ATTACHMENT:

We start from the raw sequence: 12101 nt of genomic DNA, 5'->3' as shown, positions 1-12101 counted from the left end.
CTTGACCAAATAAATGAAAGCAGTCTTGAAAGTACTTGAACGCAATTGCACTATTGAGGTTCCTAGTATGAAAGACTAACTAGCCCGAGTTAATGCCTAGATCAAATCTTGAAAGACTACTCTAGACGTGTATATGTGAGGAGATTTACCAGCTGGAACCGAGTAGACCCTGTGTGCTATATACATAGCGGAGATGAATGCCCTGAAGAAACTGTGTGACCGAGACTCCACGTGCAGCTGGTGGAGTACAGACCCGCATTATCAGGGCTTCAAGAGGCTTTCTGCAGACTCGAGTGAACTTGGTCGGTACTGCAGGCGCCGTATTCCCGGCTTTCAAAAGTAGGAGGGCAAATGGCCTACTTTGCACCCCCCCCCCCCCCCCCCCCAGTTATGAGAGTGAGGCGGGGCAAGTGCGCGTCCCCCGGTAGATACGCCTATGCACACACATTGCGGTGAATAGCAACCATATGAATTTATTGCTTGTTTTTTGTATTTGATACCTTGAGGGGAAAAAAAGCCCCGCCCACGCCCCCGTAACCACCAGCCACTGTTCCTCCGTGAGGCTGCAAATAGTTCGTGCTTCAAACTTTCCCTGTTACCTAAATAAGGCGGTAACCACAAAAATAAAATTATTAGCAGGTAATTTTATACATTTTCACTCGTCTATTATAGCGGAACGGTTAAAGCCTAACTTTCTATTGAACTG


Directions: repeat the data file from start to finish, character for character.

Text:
We start from the raw sequence: 12101 nt of genomic DNA, 5'->3' as shown, positions 1-12101 counted from the left end.
CTTGACCAAATAAATGAAAGCAGTCTTGAAAGTACTTGAACGCAATTGCACTATTGAGGTTCCTAGTATGAAAGACTAACTAGCCCGAGTTAATGCCTAGATCAAATCTTGAAAGACTACTCTAGACGTGTATATGTGAGGAGATTTACCAGCTGGAACCGAGTAGACCCTGTGTGCTATATACATAGCGGAGATGAATGCCCTGAAGAAACTGTGTGACCGAGACTCCACGTGCAGCTGGTGGAGTACAGACCCGCATTATCAGGGCTTCAAGAGGCTTTCTGCAGACTCGAGTGAACTTGGTCGGTACTGCAGGCGCCGTATTCCCGGCTTTCAAAAGTAGGAGGGCAAATGGCCTACTTTGCACCCCCCCCCCCCCCCCCCCCAGTTATGAGAGTGAGGCGGGGCAAGTGCGCGTCCCCCGGTAGATACGCCTATGCACACACATTGCGGTGAATAGCAACCATATGAATTTATTGCTTGTTTTTTGTATTTGATACCTTGAGGGGAAAAAAAGCCCCGCCCACGCCCCCGTAACCACCAGCCACTGTTCCTCCGTGAGGCTGCAAATAGTTCGTGCTTCAAACTTTCCCTGTTACCTAAATAAGGCGGTAACCACAAAAATAAAATTATTAGCAGGTAATTTTATACATTTTCACTCGTCTATTATAGCGGAACGGTTAAAGCCTAACTTTCTATTGAACTG